Red Light, Green Light, Rug Pull: Squid Game Crypto Coin Developers Steal Millions in Scam
Capitalizing on the popularity of the show, developers saw a great opportunity to create a play-to-earn cryptocurrency called Squid. Released in October of this year, the value of Squid had skyrocketed over 23 million percent to about $2,860 per token with the promise that investors would be able to play a game inspired by the series wherein their only risk would be the tokens in play.
This is one of a few common crypto scams that you should be aware of, but there are a few notable features that can help you recognize a potential exit scam before they have a chance to end your magic carpet ride. In this malicious stunt, the creator of a token (or a developer) quickly liquidates the virtual tokens for cash, driving the token value into the ground while making off with the investor’s money. In this case, the rug was pulled to the tune of about $3.3 million.
While this came as an utter shock to those invested, experts in the world of crypto have alluded to the greater lesson to be learned here.
Apparently, there were a few red flags from the get-go that this stank of a potential scam.
- For starters, the white paper was riddled with spelling errors and unfounded affiliation claims.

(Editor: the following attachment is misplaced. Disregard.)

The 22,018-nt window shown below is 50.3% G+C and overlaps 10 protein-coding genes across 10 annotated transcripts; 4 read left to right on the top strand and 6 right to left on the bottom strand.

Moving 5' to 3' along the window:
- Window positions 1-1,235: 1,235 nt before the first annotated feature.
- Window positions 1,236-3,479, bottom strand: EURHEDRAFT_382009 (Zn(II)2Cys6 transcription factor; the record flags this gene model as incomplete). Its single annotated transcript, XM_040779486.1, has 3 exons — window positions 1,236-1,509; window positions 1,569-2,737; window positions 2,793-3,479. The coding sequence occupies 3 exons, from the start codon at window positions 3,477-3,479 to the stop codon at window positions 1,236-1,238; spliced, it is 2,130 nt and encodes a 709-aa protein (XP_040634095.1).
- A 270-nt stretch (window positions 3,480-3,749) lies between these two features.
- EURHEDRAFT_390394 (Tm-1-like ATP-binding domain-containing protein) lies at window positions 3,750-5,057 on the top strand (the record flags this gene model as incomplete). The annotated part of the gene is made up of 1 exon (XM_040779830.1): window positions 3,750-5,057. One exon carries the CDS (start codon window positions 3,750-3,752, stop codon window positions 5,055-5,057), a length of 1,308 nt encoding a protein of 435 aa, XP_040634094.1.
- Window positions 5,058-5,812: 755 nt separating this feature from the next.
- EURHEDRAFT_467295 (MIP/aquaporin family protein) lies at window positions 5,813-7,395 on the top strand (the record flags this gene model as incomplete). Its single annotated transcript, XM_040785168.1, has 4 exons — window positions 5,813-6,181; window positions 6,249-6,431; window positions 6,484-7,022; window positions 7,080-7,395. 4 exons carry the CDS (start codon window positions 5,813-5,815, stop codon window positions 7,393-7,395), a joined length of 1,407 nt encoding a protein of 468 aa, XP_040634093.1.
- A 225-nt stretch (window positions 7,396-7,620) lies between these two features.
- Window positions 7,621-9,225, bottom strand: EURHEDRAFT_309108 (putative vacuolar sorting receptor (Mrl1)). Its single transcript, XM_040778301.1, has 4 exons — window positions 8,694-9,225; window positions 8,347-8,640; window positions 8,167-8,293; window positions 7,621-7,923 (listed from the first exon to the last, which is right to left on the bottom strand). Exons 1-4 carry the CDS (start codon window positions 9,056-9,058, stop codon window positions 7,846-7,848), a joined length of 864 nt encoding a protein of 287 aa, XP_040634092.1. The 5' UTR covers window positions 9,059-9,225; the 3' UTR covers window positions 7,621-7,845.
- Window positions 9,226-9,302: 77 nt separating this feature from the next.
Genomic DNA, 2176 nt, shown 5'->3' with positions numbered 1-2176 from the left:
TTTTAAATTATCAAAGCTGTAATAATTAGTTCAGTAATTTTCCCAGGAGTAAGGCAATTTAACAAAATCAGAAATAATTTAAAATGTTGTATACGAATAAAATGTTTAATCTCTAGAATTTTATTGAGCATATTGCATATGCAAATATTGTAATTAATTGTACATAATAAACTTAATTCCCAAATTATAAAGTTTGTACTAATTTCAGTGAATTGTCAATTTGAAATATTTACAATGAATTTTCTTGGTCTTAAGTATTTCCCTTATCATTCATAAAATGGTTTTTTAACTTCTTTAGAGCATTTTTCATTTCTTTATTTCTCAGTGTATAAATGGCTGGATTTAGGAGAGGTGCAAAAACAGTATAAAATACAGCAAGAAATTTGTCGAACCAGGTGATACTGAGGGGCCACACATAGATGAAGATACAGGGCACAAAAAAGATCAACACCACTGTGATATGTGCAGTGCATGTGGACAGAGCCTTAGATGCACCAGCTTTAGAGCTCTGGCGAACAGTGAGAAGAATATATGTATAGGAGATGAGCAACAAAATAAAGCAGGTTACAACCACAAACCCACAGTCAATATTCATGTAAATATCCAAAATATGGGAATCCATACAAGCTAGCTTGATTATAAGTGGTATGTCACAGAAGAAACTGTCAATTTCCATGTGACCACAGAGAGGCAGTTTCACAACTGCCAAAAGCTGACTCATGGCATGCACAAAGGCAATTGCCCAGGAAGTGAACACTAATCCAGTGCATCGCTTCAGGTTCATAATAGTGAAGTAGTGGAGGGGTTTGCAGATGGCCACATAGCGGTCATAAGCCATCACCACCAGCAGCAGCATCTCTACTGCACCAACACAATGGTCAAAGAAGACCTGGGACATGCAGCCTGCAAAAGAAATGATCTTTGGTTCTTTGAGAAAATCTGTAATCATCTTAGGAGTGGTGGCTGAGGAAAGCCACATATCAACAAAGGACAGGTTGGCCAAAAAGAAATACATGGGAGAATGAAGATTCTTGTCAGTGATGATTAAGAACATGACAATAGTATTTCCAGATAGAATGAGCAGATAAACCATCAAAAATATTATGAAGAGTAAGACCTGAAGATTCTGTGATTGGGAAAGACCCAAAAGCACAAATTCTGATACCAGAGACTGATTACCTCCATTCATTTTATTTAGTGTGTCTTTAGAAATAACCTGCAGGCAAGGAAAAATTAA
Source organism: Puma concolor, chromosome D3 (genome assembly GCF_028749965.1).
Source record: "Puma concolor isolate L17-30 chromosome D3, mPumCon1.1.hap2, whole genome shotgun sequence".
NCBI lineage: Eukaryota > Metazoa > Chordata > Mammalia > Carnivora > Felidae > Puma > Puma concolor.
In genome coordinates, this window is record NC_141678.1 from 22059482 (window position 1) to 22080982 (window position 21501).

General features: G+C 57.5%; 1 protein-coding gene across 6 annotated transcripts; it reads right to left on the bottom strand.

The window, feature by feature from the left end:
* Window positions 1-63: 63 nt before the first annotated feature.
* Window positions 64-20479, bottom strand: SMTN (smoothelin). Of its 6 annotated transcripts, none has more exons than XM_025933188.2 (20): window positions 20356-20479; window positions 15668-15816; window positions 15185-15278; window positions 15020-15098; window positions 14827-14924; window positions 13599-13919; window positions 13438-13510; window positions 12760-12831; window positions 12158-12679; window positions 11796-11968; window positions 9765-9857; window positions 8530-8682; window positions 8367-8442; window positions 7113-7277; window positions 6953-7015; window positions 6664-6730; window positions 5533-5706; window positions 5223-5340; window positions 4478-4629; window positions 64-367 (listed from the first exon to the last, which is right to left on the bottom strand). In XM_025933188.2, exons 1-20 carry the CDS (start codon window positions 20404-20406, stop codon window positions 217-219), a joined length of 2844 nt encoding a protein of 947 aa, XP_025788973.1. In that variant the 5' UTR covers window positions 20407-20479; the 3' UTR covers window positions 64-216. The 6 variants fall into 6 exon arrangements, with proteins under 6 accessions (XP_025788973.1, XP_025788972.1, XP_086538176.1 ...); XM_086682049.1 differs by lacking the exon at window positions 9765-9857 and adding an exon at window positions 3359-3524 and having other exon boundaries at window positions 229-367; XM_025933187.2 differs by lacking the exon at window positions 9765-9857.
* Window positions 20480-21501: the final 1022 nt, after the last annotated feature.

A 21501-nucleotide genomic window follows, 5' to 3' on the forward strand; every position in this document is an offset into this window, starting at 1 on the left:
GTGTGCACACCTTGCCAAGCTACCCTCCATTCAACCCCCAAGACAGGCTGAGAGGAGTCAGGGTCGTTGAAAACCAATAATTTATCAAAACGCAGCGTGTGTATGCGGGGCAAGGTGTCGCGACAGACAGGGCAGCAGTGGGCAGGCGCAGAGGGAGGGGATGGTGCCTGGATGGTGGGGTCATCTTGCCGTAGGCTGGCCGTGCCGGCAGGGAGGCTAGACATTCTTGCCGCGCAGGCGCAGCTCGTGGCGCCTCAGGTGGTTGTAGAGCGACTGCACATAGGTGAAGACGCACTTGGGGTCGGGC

- To make matters worse, Squid could not be sold once purchased. It was only when a specific ratio of buyers to sellers was met, that investors would be able to sell off their tokens.
- This anti-dump backup is exactly what allowed developers to make off with millions as investors sat around helplessly watching the value of Squid tank to virtually nothing.
This anti-dump backup is exactly what allowed developers to make off with millions as investors sat around helplessly watching the value of Squid tank to virtually nothing. To the trained eye, this was a project doomed from the beginning, but for those caught up in the hype, these details easily slinked by in the shadows.
The Moral Of The Squid Game Token Story
Always do your research. While the appearance of how legitimate a potential scam can look varies, there are often telltale signs to look for that can ensure educated investments.
Checking the white paper should be your first point of investigation – are there spelling mistakes? Are claims being made and affiliations verifiable? Is there information about the developer themselves, the long-term plans for the tokens, or the strategies and timeline for the project? If you’re looking at the white paper and it seems as though a child could do a better job, take that as a giant red flag.
If you do a quick search on the developer and a random guy’s Facebook profile pops up (or they’re basically non-existent to the internet) take your money and run.
You wouldn’t wish this kind of thing on anyone. But, the fact that this has now become one of the most notable rug pulls to date because of Squid Game’s clout has served as a bit of a silver lining. Knowing that there are potential risks involved, and knowing what to look for in exit scams is now headline news that could help millions of people make smarter investment decisions in the future. At the very least, we can rest assured knowing that those involved weren’t subjected to a game of marbles that ended in death.